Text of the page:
When considering illegal substances, tonka bean (Dipteryx odorata, Fabaceae) may not be well-known, but it has been illegal in the United States since 1954.1,2 The bean’s high coumarin content may be lethal in high doses and may cause liver disease and cancer. Coumarin is found in a number of edible plants, including cherries (Prunus avium, Rosaceae) and strawberries (Fragaria × ananassa, Rosaceae). Isolated in 1820, coumarin derives its name from the evergreen tree that produces the chemical—the cumaru tree from the Caribbean coumarou.1 It was synthesized synthetically and has been used as a flavoring agent for sodas and sweets, imparting a vanilla-like flavor, as well as medicinally, including the drug warfarin, an anticoagulant. Still used as a flavoring agent in some high-end restaurants, despite the legality issues, tonka bean can be obtained on the internet and through various other sources.2 However, the Federal Drug Administration has been known to conduct raids on restaurants’ spice cabinets.
The cumaru tree can be found in Brazil, Venezuela, Trinidad, British Guiana, and other tropical South American countries, as well as Africa.3,4 In the Amazonian rainforest, the trees can grow up to 100 feet in height. The violet flowers bloom every five years.4 The beans, obtained from the ripe fruit, are wrinkled, black, and oval-shaped. The beans are soaked in alcohol, often rum, for up to 24 hours which causes them to swell.5 After removal from the alcohol, the dried seeds produce a coumarin “crystalline frosting.” Tonka beans have been used traditionally to flavor desserts such as chocolate and sweet breads and can also be eaten fresh.2 In traditional medicine, the beans are used as a narcotic and heart tonic and an extract as a treatment for whooping cough.4 The beans contain around 50% fatty acids and a butter, known as “tonquin butter,” can be produced from the beans contains 94-96% fatty acids, with oleic acid being predominant.3,4 The flavor of the butter is said to be like bitter almond with a hint of flowers.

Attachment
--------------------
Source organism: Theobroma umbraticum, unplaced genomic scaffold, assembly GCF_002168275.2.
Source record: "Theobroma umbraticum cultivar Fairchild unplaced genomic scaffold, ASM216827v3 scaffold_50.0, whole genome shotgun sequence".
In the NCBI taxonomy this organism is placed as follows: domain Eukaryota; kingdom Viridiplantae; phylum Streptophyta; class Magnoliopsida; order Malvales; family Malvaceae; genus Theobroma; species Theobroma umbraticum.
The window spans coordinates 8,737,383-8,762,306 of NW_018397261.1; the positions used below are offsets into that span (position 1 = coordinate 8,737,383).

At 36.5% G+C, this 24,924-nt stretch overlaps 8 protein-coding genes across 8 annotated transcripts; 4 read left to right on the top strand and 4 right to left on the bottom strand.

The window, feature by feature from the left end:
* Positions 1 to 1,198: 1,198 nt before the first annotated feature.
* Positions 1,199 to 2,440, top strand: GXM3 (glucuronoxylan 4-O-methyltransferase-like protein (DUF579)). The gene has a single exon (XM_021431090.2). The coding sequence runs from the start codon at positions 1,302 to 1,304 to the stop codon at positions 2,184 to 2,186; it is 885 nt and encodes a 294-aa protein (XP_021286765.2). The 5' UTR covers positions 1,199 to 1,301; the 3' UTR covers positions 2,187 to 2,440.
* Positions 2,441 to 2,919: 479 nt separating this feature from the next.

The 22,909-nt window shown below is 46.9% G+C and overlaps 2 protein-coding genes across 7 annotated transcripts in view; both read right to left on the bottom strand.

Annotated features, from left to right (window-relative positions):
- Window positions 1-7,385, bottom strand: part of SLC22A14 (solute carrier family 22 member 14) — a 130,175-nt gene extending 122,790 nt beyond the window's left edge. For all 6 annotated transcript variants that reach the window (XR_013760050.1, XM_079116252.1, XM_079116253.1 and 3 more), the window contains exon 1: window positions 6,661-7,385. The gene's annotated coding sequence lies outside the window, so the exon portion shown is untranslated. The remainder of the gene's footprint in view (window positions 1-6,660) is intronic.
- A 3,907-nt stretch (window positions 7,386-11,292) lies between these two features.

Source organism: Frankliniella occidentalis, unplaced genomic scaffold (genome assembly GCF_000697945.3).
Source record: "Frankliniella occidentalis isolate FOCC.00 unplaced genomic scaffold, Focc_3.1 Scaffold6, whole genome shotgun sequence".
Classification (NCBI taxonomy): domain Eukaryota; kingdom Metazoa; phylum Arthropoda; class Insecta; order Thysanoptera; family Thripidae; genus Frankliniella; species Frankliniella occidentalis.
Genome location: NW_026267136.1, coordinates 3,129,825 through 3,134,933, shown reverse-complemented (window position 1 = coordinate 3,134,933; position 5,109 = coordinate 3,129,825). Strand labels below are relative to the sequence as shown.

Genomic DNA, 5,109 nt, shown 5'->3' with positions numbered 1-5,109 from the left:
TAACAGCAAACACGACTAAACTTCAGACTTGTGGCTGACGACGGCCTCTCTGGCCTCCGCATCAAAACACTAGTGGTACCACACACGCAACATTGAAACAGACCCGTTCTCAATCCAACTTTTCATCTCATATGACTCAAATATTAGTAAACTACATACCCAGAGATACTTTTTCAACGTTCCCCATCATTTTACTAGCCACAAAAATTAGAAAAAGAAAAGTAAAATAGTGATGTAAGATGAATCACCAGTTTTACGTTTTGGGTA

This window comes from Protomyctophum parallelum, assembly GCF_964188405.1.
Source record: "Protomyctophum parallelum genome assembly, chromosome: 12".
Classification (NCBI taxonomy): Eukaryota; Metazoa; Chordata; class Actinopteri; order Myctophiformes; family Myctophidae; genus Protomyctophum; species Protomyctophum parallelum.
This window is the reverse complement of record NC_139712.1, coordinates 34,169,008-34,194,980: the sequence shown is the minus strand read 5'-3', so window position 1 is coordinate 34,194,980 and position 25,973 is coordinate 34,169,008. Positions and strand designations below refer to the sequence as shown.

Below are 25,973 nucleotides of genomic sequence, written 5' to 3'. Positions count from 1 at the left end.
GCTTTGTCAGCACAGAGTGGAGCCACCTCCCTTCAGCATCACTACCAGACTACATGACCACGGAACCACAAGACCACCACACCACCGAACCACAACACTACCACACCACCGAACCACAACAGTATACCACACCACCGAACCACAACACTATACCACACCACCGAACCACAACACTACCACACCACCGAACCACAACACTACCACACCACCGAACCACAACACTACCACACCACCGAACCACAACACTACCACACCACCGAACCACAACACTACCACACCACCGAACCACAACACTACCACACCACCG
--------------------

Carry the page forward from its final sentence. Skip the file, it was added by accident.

The beans can be extracted by solvents to form an absolute which is solid at room temperature. Because of the tenacious scent, a 20% dilution of the absolute can be used for making perfumes. The fragrance is rich, vanilla-earth, moist with a hint of cherry, notes of hay and honey, and a caramel undertone.4,5 As a base note, it is a good fixative.
Tonka beans have been used for “love magic”, with the caveat that the bean should never be crushed.4
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1Gorvett Z. The delicious flavour with a toxic secret. BBC website. June 20, 2017. https://www.bbc.com/future/article/20170620-the-delicious-flavour-with-a-toxic-secret. Accessed April 11, 2022.
2Solomon A. When banning a food makes it sweeter. Taste website. February 13, 2018. https://tastecooking.com/banning-food-makes-sweeter/. Accessed April 11, 2022.
3Rose J. Tonka bean EO. Jeanne Rose Aromatherapy Blog website. July 7, 2016. http://jeanne-blog.com/tonka-bean-eop/. Accessed April 11, 2022.
4Rhind JP. Fragrance and Wellbeing – Plant Aromatics and Their Influence on the Psyche. London: Singing Dragon; 2014.
5Arctander S. Perfume and Flavor Materials of Natural Origin. Evansville, IL: Orchard Innovations; 2019.